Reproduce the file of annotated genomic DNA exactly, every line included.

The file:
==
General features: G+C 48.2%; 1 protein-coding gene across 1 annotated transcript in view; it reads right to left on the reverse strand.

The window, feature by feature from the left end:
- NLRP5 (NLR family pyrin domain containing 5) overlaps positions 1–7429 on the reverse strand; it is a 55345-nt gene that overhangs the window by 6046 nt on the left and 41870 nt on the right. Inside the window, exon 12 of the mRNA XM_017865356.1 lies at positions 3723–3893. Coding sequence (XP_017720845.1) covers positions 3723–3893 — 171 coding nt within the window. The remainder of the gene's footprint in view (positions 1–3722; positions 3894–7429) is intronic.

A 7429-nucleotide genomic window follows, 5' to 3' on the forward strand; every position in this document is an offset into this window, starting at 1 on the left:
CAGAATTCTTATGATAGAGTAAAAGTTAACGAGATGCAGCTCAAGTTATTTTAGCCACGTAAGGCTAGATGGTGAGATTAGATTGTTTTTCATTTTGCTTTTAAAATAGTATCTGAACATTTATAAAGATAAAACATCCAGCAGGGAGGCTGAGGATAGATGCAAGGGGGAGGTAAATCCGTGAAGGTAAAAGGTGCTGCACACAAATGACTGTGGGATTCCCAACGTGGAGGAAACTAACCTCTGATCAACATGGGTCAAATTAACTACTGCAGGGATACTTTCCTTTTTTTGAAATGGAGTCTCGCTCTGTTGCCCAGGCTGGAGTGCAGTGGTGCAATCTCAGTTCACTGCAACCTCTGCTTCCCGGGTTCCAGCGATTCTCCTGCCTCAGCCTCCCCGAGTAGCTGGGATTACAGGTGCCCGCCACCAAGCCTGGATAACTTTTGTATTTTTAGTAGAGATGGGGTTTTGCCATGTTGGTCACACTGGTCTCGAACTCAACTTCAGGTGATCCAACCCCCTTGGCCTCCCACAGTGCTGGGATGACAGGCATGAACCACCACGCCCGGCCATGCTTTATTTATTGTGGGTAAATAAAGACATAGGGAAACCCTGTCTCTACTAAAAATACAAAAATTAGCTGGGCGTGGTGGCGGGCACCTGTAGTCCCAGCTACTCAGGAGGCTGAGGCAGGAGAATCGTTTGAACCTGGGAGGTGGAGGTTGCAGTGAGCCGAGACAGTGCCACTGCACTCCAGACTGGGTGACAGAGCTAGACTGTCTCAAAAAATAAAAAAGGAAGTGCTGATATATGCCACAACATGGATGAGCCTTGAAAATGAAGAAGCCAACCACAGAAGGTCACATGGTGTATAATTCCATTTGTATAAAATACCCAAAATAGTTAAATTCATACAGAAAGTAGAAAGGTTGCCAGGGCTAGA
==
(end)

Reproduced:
General features: G+C 48.2%; 1 protein-coding gene across 1 annotated transcript in view; it reads right to left on the reverse strand.

The window, feature by feature from the left end:
- NLRP5 (NLR family pyrin domain containing 5) overlaps positions 1–7429 on the reverse strand; it is a 55345-nt gene that overhangs the window by 6046 nt on the left and 41870 nt on the right. Inside the window, exon 12 of the mRNA XM_017865356.1 lies at positions 3723–3893. Coding sequence (XP_017720845.1) covers positions 3723–3893 — 171 coding nt within the window. The remainder of the gene's footprint in view (positions 1–3722; positions 3894–7429) is intronic.

A 7429-nucleotide genomic window follows, 5' to 3' on the forward strand; every position in this document is an offset into this window, starting at 1 on the left:
CAGAATTCTTATGATAGAGTAAAAGTTAACGAGATGCAGCTCAAGTTATTTTAGCCACGTAAGGCTAGATGGTGAGATTAGATTGTTTTTCATTTTGCTTTTAAAATAGTATCTGAACATTTATAAAGATAAAACATCCAGCAGGGAGGCTGAGGATAGATGCAAGGGGGAGGTAAATCCGTGAAGGTAAAAGGTGCTGCACACAAATGACTGTGGGATTCCCAACGTGGAGGAAACTAACCTCTGATCAACATGGGTCAAATTAACTACTGCAGGGATACTTTCCTTTTTTTGAAATGGAGTCTCGCTCTGTTGCCCAGGCTGGAGTGCAGTGGTGCAATCTCAGTTCACTGCAACCTCTGCTTCCCGGGTTCCAGCGATTCTCCTGCCTCAGCCTCCCCGAGTAGCTGGGATTACAGGTGCCCGCCACCAAGCCTGGATAACTTTTGTATTTTTAGTAGAGATGGGGTTTTGCCATGTTGGTCACACTGGTCTCGAACTCAACTTCAGGTGATCCAACCCCCTTGGCCTCCCACAGTGCTGGGATGACAGGCATGAACCACCACGCCCGGCCATGCTTTATTTATTGTGGGTAAATAAAGACATAGGGAAACCCTGTCTCTACTAAAAATACAAAAATTAGCTGGGCGTGGTGGCGGGCACCTGTAGTCCCAGCTACTCAGGAGGCTGAGGCAGGAGAATCGTTTGAACCTGGGAGGTGGAGGTTGCAGTGAGCCGAGACAGTGCCACTGCACTCCAGACTGGGTGACAGAGCTAGACTGTCTCAAAAAATAAAAAAGGAAGTGCTGATATATGCCACAACATGGATGAGCCTTGAAAATGAAGAAGCCAACCACAGAAGGTCACATGGTGTATAATTCCATTTGTATAAAATACCCAAAATAGTTAAATTCATACAGAAAGTAGAAAGGTTGCCAGGGCTAGA